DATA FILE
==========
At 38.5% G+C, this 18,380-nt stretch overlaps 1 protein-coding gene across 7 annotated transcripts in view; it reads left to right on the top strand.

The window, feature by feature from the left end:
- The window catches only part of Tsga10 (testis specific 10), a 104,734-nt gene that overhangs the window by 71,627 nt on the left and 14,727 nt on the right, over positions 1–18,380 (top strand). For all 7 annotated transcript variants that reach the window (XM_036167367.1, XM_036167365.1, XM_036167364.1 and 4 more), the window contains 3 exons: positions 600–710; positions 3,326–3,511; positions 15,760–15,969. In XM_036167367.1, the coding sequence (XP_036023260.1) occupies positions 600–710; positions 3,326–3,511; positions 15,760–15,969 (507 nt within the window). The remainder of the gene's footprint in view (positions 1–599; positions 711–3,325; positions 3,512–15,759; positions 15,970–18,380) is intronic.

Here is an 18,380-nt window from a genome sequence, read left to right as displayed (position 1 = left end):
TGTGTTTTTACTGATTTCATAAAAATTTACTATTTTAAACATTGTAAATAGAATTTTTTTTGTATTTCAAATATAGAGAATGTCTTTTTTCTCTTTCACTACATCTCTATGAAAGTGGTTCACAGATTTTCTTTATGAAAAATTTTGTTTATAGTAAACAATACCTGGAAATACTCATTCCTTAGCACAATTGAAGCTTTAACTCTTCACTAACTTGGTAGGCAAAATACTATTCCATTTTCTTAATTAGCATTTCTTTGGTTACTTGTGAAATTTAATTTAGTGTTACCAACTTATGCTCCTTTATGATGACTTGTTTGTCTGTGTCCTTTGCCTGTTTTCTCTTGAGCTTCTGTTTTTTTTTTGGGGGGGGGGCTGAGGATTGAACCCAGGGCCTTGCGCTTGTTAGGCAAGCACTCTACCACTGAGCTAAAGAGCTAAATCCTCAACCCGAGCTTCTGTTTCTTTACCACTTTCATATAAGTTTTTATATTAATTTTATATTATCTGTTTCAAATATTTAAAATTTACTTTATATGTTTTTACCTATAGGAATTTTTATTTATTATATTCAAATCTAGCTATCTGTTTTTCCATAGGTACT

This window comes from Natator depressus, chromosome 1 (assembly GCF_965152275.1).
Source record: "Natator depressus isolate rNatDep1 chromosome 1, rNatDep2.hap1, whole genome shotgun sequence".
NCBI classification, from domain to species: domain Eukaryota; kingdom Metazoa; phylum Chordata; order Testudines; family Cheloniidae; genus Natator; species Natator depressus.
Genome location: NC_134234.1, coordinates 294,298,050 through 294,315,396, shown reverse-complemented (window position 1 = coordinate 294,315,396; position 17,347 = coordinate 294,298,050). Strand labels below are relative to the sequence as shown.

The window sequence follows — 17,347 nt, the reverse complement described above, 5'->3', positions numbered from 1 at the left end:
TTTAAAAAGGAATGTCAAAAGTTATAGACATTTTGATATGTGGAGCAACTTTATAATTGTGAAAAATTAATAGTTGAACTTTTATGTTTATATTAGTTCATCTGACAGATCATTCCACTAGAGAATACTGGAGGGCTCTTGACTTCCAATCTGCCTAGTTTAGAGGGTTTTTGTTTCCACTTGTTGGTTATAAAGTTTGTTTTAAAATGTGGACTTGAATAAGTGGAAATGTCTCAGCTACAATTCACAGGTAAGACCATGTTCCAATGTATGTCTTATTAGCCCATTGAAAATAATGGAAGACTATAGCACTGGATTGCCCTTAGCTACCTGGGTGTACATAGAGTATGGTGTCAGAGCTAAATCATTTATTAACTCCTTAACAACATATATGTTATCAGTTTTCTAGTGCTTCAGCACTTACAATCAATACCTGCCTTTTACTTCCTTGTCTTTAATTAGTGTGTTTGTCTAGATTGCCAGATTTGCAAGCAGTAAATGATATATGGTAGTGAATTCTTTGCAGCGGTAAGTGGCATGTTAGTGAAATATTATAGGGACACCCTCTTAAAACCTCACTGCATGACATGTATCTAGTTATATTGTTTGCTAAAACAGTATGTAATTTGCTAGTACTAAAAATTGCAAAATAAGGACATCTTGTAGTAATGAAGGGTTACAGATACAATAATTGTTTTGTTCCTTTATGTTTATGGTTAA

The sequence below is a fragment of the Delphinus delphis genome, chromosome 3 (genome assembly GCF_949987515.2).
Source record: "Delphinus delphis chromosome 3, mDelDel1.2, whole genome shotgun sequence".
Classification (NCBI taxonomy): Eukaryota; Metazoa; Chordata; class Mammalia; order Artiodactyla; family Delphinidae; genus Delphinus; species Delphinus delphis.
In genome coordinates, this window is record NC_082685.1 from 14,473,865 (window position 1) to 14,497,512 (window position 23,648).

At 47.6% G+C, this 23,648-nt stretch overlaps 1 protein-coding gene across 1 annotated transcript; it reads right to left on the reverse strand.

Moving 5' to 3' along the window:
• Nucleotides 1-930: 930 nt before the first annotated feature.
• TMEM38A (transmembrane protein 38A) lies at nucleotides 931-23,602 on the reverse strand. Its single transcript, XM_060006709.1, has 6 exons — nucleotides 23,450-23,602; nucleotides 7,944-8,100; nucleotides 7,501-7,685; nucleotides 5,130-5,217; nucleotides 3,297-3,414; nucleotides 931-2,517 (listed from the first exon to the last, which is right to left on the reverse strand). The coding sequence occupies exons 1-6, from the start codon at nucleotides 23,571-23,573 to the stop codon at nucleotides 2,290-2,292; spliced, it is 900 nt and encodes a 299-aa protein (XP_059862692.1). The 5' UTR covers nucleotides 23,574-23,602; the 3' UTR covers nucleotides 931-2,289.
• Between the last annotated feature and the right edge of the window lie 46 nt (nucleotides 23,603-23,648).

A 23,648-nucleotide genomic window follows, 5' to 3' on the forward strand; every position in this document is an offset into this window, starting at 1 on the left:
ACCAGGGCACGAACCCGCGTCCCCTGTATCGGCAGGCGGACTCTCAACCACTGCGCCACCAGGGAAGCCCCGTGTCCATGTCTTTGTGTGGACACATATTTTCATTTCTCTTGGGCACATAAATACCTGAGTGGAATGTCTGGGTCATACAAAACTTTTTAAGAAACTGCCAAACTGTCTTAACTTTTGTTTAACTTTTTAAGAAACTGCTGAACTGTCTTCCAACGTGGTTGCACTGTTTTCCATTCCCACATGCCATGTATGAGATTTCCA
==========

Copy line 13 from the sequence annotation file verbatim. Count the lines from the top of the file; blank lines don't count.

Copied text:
Source record: "Delphinus delphis chromosome 3, mDelDel1.2, whole genome shotgun sequence".